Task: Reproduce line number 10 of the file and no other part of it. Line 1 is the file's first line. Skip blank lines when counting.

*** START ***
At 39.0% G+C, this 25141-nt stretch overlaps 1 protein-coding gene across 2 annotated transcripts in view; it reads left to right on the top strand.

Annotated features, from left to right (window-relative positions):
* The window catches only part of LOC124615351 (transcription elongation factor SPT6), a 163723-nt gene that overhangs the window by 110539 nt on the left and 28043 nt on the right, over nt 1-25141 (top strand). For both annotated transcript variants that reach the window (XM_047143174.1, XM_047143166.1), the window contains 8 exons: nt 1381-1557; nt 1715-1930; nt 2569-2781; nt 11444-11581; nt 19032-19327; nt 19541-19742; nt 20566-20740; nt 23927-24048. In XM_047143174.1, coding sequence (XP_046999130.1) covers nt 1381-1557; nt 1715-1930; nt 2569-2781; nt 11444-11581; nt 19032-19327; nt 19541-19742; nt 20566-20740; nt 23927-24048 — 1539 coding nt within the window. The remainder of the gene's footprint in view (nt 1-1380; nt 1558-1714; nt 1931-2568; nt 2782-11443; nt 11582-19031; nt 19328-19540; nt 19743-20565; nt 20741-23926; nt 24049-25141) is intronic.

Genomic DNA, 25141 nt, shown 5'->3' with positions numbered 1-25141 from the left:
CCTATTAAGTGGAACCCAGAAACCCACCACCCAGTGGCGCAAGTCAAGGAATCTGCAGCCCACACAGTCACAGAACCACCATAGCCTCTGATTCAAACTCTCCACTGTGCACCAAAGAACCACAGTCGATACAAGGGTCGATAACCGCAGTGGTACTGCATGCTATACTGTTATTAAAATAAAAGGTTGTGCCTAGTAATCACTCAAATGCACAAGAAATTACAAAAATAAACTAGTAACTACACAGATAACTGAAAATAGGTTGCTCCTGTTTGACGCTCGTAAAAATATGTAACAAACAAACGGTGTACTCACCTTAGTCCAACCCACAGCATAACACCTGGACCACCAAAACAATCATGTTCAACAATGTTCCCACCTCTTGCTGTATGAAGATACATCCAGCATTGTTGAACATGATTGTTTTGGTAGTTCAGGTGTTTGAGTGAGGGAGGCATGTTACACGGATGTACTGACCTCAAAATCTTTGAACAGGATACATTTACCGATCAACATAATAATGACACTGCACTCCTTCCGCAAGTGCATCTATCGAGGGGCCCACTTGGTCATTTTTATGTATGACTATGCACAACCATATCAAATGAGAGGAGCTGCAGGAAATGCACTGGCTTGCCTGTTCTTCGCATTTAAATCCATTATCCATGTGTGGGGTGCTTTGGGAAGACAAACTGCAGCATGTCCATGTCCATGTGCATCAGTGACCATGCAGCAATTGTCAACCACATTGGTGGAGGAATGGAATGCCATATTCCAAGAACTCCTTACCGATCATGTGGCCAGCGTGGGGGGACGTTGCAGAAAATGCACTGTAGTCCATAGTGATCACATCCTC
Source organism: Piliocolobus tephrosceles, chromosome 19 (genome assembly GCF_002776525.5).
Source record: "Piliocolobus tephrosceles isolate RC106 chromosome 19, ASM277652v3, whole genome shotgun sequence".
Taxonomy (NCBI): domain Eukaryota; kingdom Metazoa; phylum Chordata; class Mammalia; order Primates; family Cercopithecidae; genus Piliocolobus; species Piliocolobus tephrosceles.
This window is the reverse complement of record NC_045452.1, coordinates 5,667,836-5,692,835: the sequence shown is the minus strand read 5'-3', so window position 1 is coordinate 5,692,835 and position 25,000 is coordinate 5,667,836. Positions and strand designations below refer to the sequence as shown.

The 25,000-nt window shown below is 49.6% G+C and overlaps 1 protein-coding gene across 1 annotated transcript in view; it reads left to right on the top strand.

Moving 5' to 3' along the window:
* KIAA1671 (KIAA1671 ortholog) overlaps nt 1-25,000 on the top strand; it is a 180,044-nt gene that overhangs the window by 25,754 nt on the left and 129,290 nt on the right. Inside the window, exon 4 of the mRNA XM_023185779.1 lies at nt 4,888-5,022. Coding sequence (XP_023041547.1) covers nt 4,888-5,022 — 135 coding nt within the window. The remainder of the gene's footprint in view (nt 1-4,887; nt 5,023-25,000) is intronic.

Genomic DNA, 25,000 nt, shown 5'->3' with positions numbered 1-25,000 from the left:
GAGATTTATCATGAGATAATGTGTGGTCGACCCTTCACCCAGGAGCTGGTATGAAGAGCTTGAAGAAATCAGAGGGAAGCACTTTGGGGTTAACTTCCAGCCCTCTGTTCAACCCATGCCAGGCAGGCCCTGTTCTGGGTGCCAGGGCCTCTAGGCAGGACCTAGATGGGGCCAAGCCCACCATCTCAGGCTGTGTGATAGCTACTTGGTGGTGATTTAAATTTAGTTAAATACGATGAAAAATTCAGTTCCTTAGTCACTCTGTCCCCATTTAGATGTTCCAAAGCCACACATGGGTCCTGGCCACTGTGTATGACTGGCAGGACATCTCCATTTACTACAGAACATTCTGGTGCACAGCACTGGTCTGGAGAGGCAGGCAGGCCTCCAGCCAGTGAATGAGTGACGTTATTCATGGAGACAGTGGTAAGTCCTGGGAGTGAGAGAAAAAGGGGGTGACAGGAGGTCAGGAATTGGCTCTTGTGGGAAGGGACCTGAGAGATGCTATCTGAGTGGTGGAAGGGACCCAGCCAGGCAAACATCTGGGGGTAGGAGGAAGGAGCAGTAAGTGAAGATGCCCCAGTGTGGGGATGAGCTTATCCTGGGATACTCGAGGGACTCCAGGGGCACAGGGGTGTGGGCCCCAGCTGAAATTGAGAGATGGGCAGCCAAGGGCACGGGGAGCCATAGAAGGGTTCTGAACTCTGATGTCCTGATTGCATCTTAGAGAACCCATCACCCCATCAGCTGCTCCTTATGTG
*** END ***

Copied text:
The 25,000-nt window shown below is 49.6% G+C and overlaps 1 protein-coding gene across 1 annotated transcript in view; it reads left to right on the top strand.